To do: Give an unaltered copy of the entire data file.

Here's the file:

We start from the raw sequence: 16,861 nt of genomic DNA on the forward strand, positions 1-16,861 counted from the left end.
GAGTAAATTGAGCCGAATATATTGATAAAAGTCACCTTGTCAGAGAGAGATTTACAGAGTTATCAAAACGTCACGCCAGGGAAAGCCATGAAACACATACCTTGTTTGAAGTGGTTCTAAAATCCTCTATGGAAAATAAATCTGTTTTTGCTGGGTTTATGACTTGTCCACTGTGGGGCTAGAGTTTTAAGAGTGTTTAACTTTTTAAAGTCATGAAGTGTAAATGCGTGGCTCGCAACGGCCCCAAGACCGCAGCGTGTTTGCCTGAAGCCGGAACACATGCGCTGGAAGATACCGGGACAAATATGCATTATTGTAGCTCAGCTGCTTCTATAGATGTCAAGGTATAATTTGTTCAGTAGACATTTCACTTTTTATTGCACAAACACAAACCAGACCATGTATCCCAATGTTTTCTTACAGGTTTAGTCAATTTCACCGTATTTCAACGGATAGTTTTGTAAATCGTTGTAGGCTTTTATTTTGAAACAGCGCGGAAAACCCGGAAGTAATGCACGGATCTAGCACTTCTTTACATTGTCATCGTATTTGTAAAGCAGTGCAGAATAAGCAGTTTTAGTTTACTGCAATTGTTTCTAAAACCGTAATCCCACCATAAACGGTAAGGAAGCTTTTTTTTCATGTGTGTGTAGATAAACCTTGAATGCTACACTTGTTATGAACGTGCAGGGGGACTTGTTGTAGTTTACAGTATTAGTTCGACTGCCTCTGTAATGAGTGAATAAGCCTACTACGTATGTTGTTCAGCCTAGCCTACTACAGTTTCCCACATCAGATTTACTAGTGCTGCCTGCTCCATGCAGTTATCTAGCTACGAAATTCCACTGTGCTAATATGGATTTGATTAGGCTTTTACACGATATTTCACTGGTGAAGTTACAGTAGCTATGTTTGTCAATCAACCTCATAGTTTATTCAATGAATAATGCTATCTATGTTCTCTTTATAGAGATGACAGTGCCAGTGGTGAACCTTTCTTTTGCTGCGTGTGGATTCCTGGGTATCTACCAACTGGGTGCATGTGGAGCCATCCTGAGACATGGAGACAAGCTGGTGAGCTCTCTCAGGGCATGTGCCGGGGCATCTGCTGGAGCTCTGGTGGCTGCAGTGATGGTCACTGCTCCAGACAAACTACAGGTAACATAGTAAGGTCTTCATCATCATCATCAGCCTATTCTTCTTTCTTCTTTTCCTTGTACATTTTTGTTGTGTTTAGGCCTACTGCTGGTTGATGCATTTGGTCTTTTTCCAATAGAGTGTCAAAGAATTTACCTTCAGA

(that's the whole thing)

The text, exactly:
We start from the raw sequence: 16,861 nt of genomic DNA on the forward strand, positions 1-16,861 counted from the left end.
GAGTAAATTGAGCCGAATATATTGATAAAAGTCACCTTGTCAGAGAGAGATTTACAGAGTTATCAAAACGTCACGCCAGGGAAAGCCATGAAACACATACCTTGTTTGAAGTGGTTCTAAAATCCTCTATGGAAAATAAATCTGTTTTTGCTGGGTTTATGACTTGTCCACTGTGGGGCTAGAGTTTTAAGAGTGTTTAACTTTTTAAAGTCATGAAGTGTAAATGCGTGGCTCGCAACGGCCCCAAGACCGCAGCGTGTTTGCCTGAAGCCGGAACACATGCGCTGGAAGATACCGGGACAAATATGCATTATTGTAGCTCAGCTGCTTCTATAGATGTCAAGGTATAATTTGTTCAGTAGACATTTCACTTTTTATTGCACAAACACAAACCAGACCATGTATCCCAATGTTTTCTTACAGGTTTAGTCAATTTCACCGTATTTCAACGGATAGTTTTGTAAATCGTTGTAGGCTTTTATTTTGAAACAGCGCGGAAAACCCGGAAGTAATGCACGGATCTAGCACTTCTTTACATTGTCATCGTATTTGTAAAGCAGTGCAGAATAAGCAGTTTTAGTTTACTGCAATTGTTTCTAAAACCGTAATCCCACCATAAACGGTAAGGAAGCTTTTTTTTCATGTGTGTGTAGATAAACCTTGAATGCTACACTTGTTATGAACGTGCAGGGGGACTTGTTGTAGTTTACAGTATTAGTTCGACTGCCTCTGTAATGAGTGAATAAGCCTACTACGTATGTTGTTCAGCCTAGCCTACTACAGTTTCCCACATCAGATTTACTAGTGCTGCCTGCTCCATGCAGTTATCTAGCTACGAAATTCCACTGTGCTAATATGGATTTGATTAGGCTTTTACACGATATTTCACTGGTGAAGTTACAGTAGCTATGTTTGTCAATCAACCTCATAGTTTATTCAATGAATAATGCTATCTATGTTCTCTTTATAGAGATGACAGTGCCAGTGGTGAACCTTTCTTTTGCTGCGTGTGGATTCCTGGGTATCTACCAACTGGGTGCATGTGGAGCCATCCTGAGACATGGAGACAAGCTGGTGAGCTCTCTCAGGGCATGTGCCGGGGCATCTGCTGGAGCTCTGGTGGCTGCAGTGATGGTCACTGCTCCAGACAAACTACAGGTAACATAGTAAGGTCTTCATCATCATCATCAGCCTATTCTTCTTTCTTCTTTTCCTTGTACATTTTTGTTGTGTTTAGGCCTACTGCTGGTTGATGCATTTGGTCTTTTTCCAATAGAGTGTCAAAGAATTTACCTTCAGA